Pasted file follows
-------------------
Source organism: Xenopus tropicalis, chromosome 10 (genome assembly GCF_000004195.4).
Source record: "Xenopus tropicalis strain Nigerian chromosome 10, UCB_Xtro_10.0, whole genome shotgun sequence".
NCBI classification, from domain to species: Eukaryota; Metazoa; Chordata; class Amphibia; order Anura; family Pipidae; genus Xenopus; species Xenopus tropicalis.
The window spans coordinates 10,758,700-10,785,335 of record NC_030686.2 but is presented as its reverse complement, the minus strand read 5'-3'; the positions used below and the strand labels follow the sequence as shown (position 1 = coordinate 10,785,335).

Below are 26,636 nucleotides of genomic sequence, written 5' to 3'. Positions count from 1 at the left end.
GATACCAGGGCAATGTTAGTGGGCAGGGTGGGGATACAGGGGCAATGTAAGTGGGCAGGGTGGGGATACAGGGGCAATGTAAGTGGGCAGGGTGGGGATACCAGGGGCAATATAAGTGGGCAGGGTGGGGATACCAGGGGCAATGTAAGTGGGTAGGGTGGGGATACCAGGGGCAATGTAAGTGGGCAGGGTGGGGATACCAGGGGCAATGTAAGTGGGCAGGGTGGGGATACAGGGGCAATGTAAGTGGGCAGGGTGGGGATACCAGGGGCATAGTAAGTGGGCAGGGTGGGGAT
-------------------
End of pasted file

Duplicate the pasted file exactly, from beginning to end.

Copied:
Source organism: Xenopus tropicalis, chromosome 10 (genome assembly GCF_000004195.4).
Source record: "Xenopus tropicalis strain Nigerian chromosome 10, UCB_Xtro_10.0, whole genome shotgun sequence".
NCBI classification, from domain to species: Eukaryota; Metazoa; Chordata; class Amphibia; order Anura; family Pipidae; genus Xenopus; species Xenopus tropicalis.
The window spans coordinates 10,758,700-10,785,335 of record NC_030686.2 but is presented as its reverse complement, the minus strand read 5'-3'; the positions used below and the strand labels follow the sequence as shown (position 1 = coordinate 10,785,335).

Below are 26,636 nucleotides of genomic sequence, written 5' to 3'. Positions count from 1 at the left end.
GATACCAGGGCAATGTTAGTGGGCAGGGTGGGGATACAGGGGCAATGTAAGTGGGCAGGGTGGGGATACAGGGGCAATGTAAGTGGGCAGGGTGGGGATACCAGGGGCAATATAAGTGGGCAGGGTGGGGATACCAGGGGCAATGTAAGTGGGTAGGGTGGGGATACCAGGGGCAATGTAAGTGGGCAGGGTGGGGATACCAGGGGCAATGTAAGTGGGCAGGGTGGGGATACAGGGGCAATGTAAGTGGGCAGGGTGGGGATACCAGGGGCATAGTAAGTGGGCAGGGTGGGGAT